Henry IV died in the Jerusalum Chamber of Westminster Abbey (it had apparently been prophesied that he would die 'in Jeruselum'). Ironically however, although he died at Westminster Abbey, Henry IV was not buried at the Abbey as was usual for English monarchs at this time. Instead, he was interred at Canterbury Cathedral, as per his wish, close to the shrine of Thomas Becket, the martyred former Archbishop of Canterbury.


Henry IV set a precedent in English history by usurping the rightful king in spite of his clearly inferior genealogical status within the Royal line. As a result, the stage was set for a future series of civil wars, not only in the next century, but also in the seventeenth century, when the right of monarchs to sit on the throne purely by right of birth was called into question. Another precedent was set when Henry IV gave his coronation address in English. Under Henry IV and his successor Henry V, French would begin to lose its pre-eminence amongst the English nobility and they would once again come to view themselves as Englishmen, rather than Frenchmen ruling over an alien land.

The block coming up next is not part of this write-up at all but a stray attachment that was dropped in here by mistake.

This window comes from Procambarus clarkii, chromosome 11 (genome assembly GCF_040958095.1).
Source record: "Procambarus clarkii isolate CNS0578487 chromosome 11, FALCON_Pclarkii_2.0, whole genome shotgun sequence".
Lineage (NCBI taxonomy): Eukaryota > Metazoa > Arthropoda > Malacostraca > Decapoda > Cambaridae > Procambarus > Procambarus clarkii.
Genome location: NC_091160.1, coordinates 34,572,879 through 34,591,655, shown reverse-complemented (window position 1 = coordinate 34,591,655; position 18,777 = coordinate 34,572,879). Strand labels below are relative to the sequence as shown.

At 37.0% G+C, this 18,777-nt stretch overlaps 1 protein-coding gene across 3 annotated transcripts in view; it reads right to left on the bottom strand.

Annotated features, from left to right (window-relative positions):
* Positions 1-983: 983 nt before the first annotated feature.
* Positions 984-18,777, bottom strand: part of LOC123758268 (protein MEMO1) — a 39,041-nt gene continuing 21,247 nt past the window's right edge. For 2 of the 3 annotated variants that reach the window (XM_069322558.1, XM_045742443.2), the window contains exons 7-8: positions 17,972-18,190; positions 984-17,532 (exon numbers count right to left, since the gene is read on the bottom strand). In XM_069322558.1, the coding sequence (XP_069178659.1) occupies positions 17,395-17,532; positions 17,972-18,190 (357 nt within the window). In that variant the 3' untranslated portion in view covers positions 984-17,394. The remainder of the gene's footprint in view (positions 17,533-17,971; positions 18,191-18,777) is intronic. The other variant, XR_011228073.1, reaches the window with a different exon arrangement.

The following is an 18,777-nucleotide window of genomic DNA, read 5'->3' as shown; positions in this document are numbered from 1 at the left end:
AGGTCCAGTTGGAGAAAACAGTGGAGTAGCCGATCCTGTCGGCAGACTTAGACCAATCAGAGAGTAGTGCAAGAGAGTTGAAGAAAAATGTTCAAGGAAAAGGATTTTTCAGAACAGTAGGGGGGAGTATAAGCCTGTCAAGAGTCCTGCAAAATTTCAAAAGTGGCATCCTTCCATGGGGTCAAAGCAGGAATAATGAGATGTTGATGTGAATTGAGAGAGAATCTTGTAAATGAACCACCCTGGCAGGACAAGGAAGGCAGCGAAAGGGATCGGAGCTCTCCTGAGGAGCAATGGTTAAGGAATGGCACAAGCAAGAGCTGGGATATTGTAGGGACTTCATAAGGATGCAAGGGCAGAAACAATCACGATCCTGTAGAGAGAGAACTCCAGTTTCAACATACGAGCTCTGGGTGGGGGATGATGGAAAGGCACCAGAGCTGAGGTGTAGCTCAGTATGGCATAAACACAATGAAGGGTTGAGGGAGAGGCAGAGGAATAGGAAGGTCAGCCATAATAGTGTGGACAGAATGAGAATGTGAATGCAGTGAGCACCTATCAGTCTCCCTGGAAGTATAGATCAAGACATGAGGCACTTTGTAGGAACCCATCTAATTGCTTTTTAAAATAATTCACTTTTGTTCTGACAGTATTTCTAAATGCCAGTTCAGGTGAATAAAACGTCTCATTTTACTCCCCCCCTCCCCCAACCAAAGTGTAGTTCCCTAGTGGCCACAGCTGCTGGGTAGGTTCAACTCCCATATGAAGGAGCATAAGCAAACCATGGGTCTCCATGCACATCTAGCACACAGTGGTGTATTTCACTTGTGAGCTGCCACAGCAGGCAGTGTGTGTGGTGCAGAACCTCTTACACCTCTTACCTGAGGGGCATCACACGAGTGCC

Numismatically, the only notable aspect of Henry IV's coinage was a slight reduction in size and weight in 1412 due to the financial difficulties he faced paying for the debts incurred by the fight against Owen Glendower and other rebels, and which the English Parliament was reluctant to support with new tax levies. These were only slight however, and it is unlikely that most ordinary people noticed. Gold coins are particularly scarce during this period, as they were frequently undervalued relative to silver, leading to many of them being illegally exported to the continent and melted down for their gold content.

A history of Kings and Queens of England - Learn more about the Kings and Queens that reigned England throughout the different monarch dynasties (1066-2022).